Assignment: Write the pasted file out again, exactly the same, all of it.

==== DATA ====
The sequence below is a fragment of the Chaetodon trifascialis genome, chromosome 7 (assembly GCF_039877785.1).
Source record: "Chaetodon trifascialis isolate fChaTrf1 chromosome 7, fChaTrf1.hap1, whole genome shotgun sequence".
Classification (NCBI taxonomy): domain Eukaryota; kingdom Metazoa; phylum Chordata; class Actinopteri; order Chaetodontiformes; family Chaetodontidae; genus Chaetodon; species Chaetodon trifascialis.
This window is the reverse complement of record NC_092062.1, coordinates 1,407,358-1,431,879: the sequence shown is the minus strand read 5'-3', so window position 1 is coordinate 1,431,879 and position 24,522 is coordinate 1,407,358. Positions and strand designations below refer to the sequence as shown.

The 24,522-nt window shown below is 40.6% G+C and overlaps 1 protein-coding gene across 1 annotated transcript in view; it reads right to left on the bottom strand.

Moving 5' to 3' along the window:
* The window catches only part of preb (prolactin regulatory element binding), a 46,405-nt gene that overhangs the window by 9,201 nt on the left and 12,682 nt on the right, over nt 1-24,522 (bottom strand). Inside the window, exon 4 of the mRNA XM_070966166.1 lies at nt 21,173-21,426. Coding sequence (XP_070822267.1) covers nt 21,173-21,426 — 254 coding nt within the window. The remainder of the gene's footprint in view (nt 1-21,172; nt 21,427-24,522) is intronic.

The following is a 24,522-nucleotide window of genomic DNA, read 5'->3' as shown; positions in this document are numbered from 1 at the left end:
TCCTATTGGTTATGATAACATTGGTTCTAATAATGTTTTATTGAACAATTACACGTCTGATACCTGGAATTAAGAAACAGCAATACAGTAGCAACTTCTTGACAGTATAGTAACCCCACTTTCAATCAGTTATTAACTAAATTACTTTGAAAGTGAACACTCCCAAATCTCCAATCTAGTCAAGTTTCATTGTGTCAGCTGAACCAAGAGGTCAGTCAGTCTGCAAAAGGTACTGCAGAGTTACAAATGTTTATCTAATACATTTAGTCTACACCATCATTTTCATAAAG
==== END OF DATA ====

The sequence below is a fragment of the Chaetodon trifascialis genome, chromosome 7 (assembly GCF_039877785.1).
Source record: "Chaetodon trifascialis isolate fChaTrf1 chromosome 7, fChaTrf1.hap1, whole genome shotgun sequence".
Classification (NCBI taxonomy): domain Eukaryota; kingdom Metazoa; phylum Chordata; class Actinopteri; order Chaetodontiformes; family Chaetodontidae; genus Chaetodon; species Chaetodon trifascialis.
This window is the reverse complement of record NC_092062.1, coordinates 1,407,358-1,431,879: the sequence shown is the minus strand read 5'-3', so window position 1 is coordinate 1,431,879 and position 24,522 is coordinate 1,407,358. Positions and strand designations below refer to the sequence as shown.

The 24,522-nt window shown below is 40.6% G+C and overlaps 1 protein-coding gene across 1 annotated transcript in view; it reads right to left on the bottom strand.

Moving 5' to 3' along the window:
* The window catches only part of preb (prolactin regulatory element binding), a 46,405-nt gene that overhangs the window by 9,201 nt on the left and 12,682 nt on the right, over nt 1-24,522 (bottom strand). Inside the window, exon 4 of the mRNA XM_070966166.1 lies at nt 21,173-21,426. Coding sequence (XP_070822267.1) covers nt 21,173-21,426 — 254 coding nt within the window. The remainder of the gene's footprint in view (nt 1-21,172; nt 21,427-24,522) is intronic.

The following is a 24,522-nucleotide window of genomic DNA, read 5'->3' as shown; positions in this document are numbered from 1 at the left end:
TCCTATTGGTTATGATAACATTGGTTCTAATAATGTTTTATTGAACAATTACACGTCTGATACCTGGAATTAAGAAACAGCAATACAGTAGCAACTTCTTGACAGTATAGTAACCCCACTTTCAATCAGTTATTAACTAAATTACTTTGAAAGTGAACACTCCCAAATCTCCAATCTAGTCAAGTTTCATTGTGTCAGCTGAACCAAGAGGTCAGTCAGTCTGCAAAAGGTACTGCAGAGTTACAAATGTTTATCTAATACATTTAGTCTACACCATCATTTTCATAAAG